Home|Journals Follow on Twitter| Subscribe to List

Directory for Medical Articles
 

Open Access

3



Naltrexone treatment of self-injurious behavior in autistic patients and two case reports

Gürkan Odabaşıoğlu, Yasin Genç, Özgür Öztürk.

Abstract
Opiates lower the excitation of locus coeruleus via decreasing the firing activity of neurons. It is implicated that dysfunction of opiatergic systems might be mostly responsible for causing social withdrawal behaviour. Increased brain opiatergic activity during neonatal period might decrease social motivation and cause social withdrawal in autistic children. Painful stimulants in post travmatic stress disorder patients increase opiate synthesis in brain and repetetive painful stimulants and şashbacks might reinforce this neurobiological process. Naltrexone, an opiate antagonist, is shown to decrease the şashbacks in patients with posttraumatic stress disorder. The underlying mechanism in which opiate antagonists diminish the self injurious behaviour in autistic children might involve the reduction of opiatergic activity which is increased by painful stimuli and self injurious behaviours. Regarding two cases who are admitted to our inpatient unit, the effects of opiate antagonists as well as their neurobiological mechanisms which lower agression and other potential pharmocological indications were discussed.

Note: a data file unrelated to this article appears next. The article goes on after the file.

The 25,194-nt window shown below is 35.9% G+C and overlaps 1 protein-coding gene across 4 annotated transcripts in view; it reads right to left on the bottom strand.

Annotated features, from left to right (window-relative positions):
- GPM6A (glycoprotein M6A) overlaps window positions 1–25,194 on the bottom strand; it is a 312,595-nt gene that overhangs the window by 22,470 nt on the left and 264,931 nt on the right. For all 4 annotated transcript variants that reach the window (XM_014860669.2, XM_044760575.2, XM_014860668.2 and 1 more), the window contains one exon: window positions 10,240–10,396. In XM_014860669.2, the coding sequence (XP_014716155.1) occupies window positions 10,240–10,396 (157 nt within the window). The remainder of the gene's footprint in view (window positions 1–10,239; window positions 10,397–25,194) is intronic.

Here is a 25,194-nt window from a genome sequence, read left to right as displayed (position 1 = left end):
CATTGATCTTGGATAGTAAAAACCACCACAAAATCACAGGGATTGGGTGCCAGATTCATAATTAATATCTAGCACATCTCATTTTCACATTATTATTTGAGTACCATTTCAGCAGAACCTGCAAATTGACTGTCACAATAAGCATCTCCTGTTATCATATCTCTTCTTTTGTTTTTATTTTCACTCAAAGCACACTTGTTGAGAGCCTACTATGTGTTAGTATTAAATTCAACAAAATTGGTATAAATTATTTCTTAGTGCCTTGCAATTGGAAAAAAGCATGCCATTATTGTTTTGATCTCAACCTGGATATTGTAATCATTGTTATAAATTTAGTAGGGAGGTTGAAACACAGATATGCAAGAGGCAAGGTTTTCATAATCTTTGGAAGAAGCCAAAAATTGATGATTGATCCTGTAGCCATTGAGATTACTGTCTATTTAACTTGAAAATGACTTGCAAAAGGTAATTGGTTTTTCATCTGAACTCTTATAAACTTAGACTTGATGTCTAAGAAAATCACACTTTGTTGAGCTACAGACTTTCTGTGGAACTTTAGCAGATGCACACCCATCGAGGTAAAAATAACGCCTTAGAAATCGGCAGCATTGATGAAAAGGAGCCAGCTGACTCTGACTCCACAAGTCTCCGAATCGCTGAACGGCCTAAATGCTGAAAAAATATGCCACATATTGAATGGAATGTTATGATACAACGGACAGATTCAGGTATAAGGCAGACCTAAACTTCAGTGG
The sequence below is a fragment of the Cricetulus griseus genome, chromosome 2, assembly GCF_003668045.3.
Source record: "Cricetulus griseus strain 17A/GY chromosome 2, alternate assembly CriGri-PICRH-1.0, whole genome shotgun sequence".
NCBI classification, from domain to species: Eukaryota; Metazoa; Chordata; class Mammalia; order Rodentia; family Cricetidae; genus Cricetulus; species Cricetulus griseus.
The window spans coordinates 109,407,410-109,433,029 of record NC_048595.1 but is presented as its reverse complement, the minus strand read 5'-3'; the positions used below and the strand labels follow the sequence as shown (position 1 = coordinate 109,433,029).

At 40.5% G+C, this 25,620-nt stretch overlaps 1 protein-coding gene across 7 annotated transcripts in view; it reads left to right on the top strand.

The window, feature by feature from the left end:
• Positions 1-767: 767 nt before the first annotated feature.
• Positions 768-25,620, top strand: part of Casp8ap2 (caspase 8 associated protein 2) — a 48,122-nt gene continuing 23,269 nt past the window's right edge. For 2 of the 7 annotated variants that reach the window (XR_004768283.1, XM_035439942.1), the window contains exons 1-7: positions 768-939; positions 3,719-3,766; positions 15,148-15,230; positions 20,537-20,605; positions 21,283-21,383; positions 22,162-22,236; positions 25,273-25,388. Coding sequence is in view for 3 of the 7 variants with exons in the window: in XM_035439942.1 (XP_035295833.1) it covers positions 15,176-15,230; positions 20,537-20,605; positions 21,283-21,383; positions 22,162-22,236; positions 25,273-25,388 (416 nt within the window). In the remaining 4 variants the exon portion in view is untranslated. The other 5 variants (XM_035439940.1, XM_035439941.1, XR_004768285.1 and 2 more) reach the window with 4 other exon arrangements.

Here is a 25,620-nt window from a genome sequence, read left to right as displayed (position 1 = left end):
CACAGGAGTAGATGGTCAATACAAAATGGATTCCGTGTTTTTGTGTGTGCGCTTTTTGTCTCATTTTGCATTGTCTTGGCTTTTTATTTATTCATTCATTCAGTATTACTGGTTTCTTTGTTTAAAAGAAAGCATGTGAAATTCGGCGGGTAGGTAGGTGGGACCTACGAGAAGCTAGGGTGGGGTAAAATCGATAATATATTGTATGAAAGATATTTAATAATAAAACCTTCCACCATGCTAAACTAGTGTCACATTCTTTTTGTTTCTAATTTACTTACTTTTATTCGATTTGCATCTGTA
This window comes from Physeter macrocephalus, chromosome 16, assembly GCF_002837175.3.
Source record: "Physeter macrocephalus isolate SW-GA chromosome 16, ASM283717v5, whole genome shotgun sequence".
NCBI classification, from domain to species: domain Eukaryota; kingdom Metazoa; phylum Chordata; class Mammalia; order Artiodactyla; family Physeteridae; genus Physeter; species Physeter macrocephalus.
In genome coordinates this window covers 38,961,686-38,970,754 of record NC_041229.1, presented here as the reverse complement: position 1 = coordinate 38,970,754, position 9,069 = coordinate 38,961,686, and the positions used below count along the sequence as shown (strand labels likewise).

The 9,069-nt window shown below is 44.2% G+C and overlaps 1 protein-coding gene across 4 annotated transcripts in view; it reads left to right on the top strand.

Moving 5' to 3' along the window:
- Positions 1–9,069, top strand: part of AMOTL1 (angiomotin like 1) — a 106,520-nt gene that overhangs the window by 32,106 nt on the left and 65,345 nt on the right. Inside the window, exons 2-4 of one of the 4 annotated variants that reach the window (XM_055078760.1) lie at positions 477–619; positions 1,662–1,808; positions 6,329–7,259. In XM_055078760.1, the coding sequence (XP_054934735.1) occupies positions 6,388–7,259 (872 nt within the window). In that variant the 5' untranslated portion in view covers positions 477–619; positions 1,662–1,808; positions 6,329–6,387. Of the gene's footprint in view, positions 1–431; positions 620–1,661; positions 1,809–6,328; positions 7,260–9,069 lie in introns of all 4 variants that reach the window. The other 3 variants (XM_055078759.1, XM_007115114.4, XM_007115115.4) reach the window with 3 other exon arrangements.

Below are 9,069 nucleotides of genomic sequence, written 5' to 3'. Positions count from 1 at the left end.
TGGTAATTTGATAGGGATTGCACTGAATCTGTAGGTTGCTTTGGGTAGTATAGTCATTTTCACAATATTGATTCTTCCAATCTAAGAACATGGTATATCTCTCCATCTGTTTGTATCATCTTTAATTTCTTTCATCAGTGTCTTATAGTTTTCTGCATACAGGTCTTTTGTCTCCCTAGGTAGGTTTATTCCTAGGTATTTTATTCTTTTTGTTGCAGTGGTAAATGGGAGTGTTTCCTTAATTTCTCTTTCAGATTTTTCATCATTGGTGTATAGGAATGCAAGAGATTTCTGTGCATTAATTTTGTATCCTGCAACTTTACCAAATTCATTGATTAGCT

Key words: Naltrexone, autism, self injurious behaviour, opiatergic system



Share this Article


Advertisement
Applied Medical Research

SUBMIT YOUR ARTICLE NOW


ScopeMed.com
ScopeMed Home
Follow ScopeMed on Twitter
BiblioCAM
Author Tools
eJPort Journal Hosting
About ScopeMed
License Information
Terms & Conditions
Privacy Policy
Suggest a Journal
Publisher Login
Contact Us

The articles in Scopemed are open access articles licensed under the terms of the Creative Commons Attribution-NonCommercial-ShareAlike 4.0 International License (https://creativecommons.org/licenses/by-nc-sa/4.0/) which permits unrestricted, non-commercial use, distribution and reproduction in any medium, provided the work is properly cited.
ScopeMed is a Database Service for Scientific Publications. Copyright © ScopeMed® Information Services.
Scopemed Buttons